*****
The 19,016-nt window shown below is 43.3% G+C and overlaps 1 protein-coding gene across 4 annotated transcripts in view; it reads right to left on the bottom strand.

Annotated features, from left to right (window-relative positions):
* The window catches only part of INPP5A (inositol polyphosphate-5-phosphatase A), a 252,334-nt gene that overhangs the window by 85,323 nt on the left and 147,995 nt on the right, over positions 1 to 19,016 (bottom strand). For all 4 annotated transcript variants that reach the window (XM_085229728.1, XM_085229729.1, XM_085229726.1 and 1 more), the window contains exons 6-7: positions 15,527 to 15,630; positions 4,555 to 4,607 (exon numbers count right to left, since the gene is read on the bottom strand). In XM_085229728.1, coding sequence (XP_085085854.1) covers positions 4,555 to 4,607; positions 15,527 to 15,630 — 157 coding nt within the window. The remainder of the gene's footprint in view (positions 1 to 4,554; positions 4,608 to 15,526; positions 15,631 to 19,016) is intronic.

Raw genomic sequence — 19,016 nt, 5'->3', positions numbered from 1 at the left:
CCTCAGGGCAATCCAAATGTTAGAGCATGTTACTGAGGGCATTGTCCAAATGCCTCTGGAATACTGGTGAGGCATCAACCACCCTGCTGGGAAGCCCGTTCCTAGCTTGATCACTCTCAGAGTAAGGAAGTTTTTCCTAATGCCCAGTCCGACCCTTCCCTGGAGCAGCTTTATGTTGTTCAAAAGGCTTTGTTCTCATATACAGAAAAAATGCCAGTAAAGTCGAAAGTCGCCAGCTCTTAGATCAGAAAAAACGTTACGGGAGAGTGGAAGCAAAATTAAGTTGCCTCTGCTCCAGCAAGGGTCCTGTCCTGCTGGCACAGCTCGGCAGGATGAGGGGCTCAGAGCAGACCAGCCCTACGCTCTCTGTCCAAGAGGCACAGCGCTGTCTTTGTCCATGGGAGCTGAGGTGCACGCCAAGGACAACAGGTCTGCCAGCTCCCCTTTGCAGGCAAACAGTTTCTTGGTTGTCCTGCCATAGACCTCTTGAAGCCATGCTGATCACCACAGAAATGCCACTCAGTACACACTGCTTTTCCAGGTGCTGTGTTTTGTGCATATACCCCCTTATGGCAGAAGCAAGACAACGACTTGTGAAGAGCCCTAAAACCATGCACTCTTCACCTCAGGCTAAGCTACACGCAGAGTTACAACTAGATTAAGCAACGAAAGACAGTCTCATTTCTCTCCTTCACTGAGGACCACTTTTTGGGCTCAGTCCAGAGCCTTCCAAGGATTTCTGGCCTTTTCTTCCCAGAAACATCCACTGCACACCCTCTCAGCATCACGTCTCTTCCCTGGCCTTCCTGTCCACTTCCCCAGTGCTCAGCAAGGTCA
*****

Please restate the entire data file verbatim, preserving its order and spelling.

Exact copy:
The 19,016-nt window shown below is 43.3% G+C and overlaps 1 protein-coding gene across 4 annotated transcripts in view; it reads right to left on the bottom strand.

Annotated features, from left to right (window-relative positions):
* The window catches only part of INPP5A (inositol polyphosphate-5-phosphatase A), a 252,334-nt gene that overhangs the window by 85,323 nt on the left and 147,995 nt on the right, over positions 1 to 19,016 (bottom strand). For all 4 annotated transcript variants that reach the window (XM_085229728.1, XM_085229729.1, XM_085229726.1 and 1 more), the window contains exons 6-7: positions 15,527 to 15,630; positions 4,555 to 4,607 (exon numbers count right to left, since the gene is read on the bottom strand). In XM_085229728.1, coding sequence (XP_085085854.1) covers positions 4,555 to 4,607; positions 15,527 to 15,630 — 157 coding nt within the window. The remainder of the gene's footprint in view (positions 1 to 4,554; positions 4,608 to 15,526; positions 15,631 to 19,016) is intronic.

Raw genomic sequence — 19,016 nt, 5'->3', positions numbered from 1 at the left:
CCTCAGGGCAATCCAAATGTTAGAGCATGTTACTGAGGGCATTGTCCAAATGCCTCTGGAATACTGGTGAGGCATCAACCACCCTGCTGGGAAGCCCGTTCCTAGCTTGATCACTCTCAGAGTAAGGAAGTTTTTCCTAATGCCCAGTCCGACCCTTCCCTGGAGCAGCTTTATGTTGTTCAAAAGGCTTTGTTCTCATATACAGAAAAAATGCCAGTAAAGTCGAAAGTCGCCAGCTCTTAGATCAGAAAAAACGTTACGGGAGAGTGGAAGCAAAATTAAGTTGCCTCTGCTCCAGCAAGGGTCCTGTCCTGCTGGCACAGCTCGGCAGGATGAGGGGCTCAGAGCAGACCAGCCCTACGCTCTCTGTCCAAGAGGCACAGCGCTGTCTTTGTCCATGGGAGCTGAGGTGCACGCCAAGGACAACAGGTCTGCCAGCTCCCCTTTGCAGGCAAACAGTTTCTTGGTTGTCCTGCCATAGACCTCTTGAAGCCATGCTGATCACCACAGAAATGCCACTCAGTACACACTGCTTTTCCAGGTGCTGTGTTTTGTGCATATACCCCCTTATGGCAGAAGCAAGACAACGACTTGTGAAGAGCCCTAAAACCATGCACTCTTCACCTCAGGCTAAGCTACACGCAGAGTTACAACTAGATTAAGCAACGAAAGACAGTCTCATTTCTCTCCTTCACTGAGGACCACTTTTTGGGCTCAGTCCAGAGCCTTCCAAGGATTTCTGGCCTTTTCTTCCCAGAAACATCCACTGCACACCCTCTCAGCATCACGTCTCTTCCCTGGCCTTCCTGTCCACTTCCCCAGTGCTCAGCAAGGTCA